During his State of the Union address, President Donald Trump announced that Vietnam would host his second summit with North Korea’s Kim Jong-un — a move that some pundits view as Hanoi’s bid to buttress itself against encroaching Chinese power.
- Vietnam has hosted several international forums in recent years
- The country presents few security risks for Washington and Pyongyang
- Washington looks to Vietnam as a case study of what North Korea could be
Washington’s goal for the late February talks is for North Korea to agree to give up its nuclear weapons, but Pyongyang wants the Korean peninsula rid of nuclear weapons all together — including the US’s arsenal stationed in South Korea.
The decision to stage the summit in Vietnam, a state that has communist rule and a free market economy in co-existence, has potent symbolic potential in an era of changing regional power dynamics.
“Vietnam is locked in a pretty intense rivalry with China in the South China Sea, so Hanoi is looking for regional and international diplomatic support as a hedge against Beijing,” said Murray Hiebert, senior associate of the Southeast Asia Program at the Centre for Strategic and International Studies in Washington.
Hanoi has history in Washington and Pyongyang
As a single-party communist state, Vietnam boasts tight political control and an efficient security apparatus, and successfully hosted the Asia-Pacific Economic Cooperation meetings in the central coastal city of Da Nang and the regional edition of the World Economic Forum last year in the capital, Hanoi.
“Like Singapore, where they met last time, Vietnam is a very secure place,” Mr Hiebert said.
“Vietnam’s security police are able to keep away crowds of the curious and keep journalists in designated areas,” he said.
Mr Trump’s attendance at the 2017 APEC meeting means “he’s familiar with the country and has good rapport with its leaders,” he said.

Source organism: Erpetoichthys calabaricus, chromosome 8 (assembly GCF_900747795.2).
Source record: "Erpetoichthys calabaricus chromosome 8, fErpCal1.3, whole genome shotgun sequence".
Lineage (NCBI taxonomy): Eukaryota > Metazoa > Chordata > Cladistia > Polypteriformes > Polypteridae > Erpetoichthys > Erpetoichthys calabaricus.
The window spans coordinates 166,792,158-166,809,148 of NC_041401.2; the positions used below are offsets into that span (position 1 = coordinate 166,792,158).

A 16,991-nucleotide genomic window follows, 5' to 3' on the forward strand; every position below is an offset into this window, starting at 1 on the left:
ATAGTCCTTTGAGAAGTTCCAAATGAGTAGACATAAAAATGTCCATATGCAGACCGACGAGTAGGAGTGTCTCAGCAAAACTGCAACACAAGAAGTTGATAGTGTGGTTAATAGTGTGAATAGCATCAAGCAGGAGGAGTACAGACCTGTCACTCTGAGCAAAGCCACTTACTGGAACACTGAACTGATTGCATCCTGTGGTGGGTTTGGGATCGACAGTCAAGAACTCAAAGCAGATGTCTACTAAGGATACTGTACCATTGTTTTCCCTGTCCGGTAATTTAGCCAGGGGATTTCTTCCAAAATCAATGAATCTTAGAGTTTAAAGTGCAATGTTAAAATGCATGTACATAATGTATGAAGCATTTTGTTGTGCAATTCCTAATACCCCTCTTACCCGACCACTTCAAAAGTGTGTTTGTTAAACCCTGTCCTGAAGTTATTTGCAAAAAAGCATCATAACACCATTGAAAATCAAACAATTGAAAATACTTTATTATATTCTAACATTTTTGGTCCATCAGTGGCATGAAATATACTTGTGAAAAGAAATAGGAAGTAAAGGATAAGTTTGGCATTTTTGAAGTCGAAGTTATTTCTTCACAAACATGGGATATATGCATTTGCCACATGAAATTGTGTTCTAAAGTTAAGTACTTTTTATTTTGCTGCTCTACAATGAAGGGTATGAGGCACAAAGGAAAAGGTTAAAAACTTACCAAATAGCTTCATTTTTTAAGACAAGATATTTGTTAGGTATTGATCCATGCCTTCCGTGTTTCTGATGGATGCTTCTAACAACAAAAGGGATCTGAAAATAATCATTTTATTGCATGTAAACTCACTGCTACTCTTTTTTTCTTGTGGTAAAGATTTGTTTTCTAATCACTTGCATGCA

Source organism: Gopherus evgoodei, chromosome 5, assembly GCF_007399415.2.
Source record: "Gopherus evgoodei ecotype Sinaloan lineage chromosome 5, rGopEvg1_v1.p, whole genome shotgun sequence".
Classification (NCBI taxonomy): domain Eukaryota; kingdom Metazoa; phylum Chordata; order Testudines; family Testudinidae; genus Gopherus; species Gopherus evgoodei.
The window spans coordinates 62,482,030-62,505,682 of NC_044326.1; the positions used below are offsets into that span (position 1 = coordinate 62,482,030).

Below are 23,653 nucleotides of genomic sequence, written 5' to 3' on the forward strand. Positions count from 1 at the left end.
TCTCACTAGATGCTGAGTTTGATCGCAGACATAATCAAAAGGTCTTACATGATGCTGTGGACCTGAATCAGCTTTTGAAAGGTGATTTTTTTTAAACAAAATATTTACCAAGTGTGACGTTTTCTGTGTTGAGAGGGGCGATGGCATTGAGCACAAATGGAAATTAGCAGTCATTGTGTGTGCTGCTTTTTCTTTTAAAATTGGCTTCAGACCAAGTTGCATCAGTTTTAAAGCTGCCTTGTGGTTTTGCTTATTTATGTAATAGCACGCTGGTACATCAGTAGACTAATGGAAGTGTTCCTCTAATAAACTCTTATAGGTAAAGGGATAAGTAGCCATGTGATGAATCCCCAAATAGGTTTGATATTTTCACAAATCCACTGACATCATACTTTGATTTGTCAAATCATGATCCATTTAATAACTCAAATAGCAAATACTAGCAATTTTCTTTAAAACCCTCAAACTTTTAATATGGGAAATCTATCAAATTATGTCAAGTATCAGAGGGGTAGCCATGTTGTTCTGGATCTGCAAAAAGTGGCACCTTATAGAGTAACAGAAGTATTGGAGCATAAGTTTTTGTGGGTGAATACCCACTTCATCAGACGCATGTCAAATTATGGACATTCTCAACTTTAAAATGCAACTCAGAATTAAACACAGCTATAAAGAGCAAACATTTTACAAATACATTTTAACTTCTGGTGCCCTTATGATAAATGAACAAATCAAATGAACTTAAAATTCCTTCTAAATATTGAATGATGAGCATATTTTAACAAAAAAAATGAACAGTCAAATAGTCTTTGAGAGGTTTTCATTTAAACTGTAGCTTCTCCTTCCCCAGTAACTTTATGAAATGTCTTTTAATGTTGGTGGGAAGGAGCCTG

The same goes for Mr Kim.
Despite North Korea’s different history, the two communist countries share a history of anti-imperialist struggle and ambivalent relations toward China.
“Vietnam and North Korea have long had fraternal communist ties, so North Korea is familiar with the country and its officials,” Mr Hiebert said.
“North Korea would also feel confident that Vietnam’s security apparatus could secure Kim’s protection,” he said.
Vietnam serves as case study of foe-turned-ally
Vietnam presents US summit negotiators with a case study of how a former communist foe can turn into a trade and security partner.
In a speech to Hanoi’s business community, US Secretary of State Mike Pompeo said Mr Trump believed Pyongyang could “replicate” Vietnam’s path.
“The leaders of Vietnam realised their country could reform, it could open up and build relationships without threatening the country’s sovereignty, its independence, and its form of government,” he said.
“I have a message for Chairman Kim Jong-un: President Trump believes your country can replicate this path. It’s yours if you’ll seize the moment.”
By helping Washington achieve its Korean policy goals, this could help fulfil Vietnam’s desire for closer relations with the US, both to encourage trade and investment and serve as a strategic counterweight to China.
“The country may attract significant international attention, especially from tourists and investors, through the intense media coverage of the summit,” said Le Hong Hiep, a research fellow at the ISEAS Yusof Ishak Institute in Singapore.
“It can also be a chance for Vietnam to showcase its active foreign policy, through which Vietnam would like to contribute more to the international community, as well as to regional peace and security,” Mr Le said.
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